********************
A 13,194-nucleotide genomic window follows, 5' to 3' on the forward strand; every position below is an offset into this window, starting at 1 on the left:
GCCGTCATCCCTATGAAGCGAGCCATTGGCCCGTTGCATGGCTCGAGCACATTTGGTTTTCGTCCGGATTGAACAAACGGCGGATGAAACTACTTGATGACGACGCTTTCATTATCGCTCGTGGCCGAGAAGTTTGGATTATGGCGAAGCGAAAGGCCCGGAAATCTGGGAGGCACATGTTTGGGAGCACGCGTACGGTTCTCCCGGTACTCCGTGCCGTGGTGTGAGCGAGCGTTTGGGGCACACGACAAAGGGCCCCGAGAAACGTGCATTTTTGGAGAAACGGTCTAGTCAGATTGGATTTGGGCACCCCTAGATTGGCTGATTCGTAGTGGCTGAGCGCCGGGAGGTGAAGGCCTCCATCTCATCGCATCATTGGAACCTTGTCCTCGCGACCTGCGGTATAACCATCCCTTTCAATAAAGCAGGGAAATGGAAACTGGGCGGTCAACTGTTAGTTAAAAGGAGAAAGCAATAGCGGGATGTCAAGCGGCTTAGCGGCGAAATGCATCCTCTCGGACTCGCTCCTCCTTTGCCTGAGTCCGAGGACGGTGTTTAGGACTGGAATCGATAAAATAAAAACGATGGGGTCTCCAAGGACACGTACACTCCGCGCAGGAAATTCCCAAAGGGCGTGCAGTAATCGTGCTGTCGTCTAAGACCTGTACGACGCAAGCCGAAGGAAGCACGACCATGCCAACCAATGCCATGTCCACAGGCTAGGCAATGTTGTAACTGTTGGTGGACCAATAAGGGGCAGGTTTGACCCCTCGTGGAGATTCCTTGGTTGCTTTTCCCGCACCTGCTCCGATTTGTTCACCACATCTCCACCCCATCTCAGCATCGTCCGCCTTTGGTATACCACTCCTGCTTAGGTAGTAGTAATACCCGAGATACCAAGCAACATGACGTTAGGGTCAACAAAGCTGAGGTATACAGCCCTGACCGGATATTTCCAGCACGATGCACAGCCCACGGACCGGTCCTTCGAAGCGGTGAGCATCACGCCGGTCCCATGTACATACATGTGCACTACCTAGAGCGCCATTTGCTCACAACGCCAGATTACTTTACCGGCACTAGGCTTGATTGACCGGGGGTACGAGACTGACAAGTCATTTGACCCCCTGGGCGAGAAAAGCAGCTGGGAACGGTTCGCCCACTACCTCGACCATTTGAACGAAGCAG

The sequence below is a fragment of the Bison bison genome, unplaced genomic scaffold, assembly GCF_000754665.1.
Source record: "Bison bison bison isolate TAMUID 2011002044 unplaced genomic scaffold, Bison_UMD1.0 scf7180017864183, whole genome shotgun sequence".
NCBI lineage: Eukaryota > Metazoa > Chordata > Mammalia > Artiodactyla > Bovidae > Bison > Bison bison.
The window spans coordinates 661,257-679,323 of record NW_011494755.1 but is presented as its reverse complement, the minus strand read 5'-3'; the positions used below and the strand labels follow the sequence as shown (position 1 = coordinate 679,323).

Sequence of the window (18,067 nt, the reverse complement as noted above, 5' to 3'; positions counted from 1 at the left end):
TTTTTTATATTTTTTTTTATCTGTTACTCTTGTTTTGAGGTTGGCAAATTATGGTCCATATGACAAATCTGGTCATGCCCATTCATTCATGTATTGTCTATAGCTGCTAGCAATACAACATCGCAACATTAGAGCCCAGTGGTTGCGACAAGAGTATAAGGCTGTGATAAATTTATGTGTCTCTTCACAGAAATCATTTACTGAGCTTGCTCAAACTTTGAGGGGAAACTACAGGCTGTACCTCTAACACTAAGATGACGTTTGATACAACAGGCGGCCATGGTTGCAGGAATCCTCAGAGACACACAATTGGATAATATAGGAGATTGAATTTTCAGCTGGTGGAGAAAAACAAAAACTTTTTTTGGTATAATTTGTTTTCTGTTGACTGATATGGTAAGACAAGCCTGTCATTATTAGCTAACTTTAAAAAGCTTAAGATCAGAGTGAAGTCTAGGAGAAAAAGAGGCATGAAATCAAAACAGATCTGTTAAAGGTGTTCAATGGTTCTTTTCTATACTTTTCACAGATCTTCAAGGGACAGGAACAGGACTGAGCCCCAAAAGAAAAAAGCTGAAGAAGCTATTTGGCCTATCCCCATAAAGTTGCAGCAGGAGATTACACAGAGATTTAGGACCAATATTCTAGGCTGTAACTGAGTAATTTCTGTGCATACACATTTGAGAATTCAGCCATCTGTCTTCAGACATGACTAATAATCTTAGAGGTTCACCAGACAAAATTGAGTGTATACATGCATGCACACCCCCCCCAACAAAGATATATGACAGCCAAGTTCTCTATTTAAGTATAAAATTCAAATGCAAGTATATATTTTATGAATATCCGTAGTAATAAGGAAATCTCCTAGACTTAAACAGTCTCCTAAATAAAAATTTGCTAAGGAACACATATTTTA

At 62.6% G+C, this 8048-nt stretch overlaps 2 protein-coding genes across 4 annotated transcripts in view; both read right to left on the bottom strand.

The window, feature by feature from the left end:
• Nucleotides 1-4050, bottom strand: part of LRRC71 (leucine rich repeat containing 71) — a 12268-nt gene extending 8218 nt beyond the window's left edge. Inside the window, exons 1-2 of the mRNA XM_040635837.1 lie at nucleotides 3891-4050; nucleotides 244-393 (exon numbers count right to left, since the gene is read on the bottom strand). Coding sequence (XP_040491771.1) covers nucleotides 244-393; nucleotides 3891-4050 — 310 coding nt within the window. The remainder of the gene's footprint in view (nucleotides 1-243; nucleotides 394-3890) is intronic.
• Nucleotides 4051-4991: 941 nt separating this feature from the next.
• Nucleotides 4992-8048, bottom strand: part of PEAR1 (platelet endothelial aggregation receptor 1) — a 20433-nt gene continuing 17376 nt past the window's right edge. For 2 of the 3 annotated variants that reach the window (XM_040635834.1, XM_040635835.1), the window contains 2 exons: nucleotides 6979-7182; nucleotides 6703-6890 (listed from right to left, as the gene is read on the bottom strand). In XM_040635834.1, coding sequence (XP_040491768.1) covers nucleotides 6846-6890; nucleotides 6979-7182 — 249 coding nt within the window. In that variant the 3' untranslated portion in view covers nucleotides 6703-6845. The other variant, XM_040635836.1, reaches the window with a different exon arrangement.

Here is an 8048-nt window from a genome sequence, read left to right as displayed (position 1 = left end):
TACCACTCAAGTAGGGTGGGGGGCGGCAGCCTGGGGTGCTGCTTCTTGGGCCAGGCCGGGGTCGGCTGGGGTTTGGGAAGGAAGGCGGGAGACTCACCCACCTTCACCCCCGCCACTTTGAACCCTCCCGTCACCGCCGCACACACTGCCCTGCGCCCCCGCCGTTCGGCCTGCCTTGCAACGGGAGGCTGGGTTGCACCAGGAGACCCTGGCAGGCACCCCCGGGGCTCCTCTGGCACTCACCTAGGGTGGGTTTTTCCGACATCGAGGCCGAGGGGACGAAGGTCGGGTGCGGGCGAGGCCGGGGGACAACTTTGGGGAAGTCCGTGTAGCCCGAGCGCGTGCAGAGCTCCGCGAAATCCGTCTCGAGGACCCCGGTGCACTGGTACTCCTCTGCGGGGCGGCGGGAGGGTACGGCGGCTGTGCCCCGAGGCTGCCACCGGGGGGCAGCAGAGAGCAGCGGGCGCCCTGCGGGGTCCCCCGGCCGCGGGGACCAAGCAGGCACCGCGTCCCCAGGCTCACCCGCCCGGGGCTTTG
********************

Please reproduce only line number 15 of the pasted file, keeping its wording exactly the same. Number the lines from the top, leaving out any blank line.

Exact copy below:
TACCACTCAAGTAGGGTGGGGGGCGGCAGCCTGGGGTGCTGCTTCTTGGGCCAGGCCGGGGTCGGCTGGGGTTTGGGAAGGAAGGCGGGAGACTCACCCACCTTCACCCCCGCCACTTTGAACCCTCCCGTCACCGCCGCACACACTGCCCTGCGCCCCCGCCGTTCGGCCTGCCTTGCAACGGGAGGCTGGGTTGCACCAGGAGACCCTGGCAGGCACCCCCGGGGCTCCTCTGGCACTCACCTAGGGTGGGTTTTTCCGACATCGAGGCCGAGGGGACGAAGGTCGGGTGCGGGCGAGGCCGGGGGACAACTTTGGGGAAGTCCGTGTAGCCCGAGCGCGTGCAGAGCTCCGCGAAATCCGTCTCGAGGACCCCGGTGCACTGGTACTCCTCTGCGGGGCGGCGGGAGGGTACGGCGGCTGTGCCCCGAGGCTGCCACCGGGGGGCAGCAGAGAGCAGCGGGCGCCCTGCGGGGTCCCCCGGCCGCGGGGACCAAGCAGGCACCGCGTCCCCAGGCTCACCCGCCCGGGGCTTTG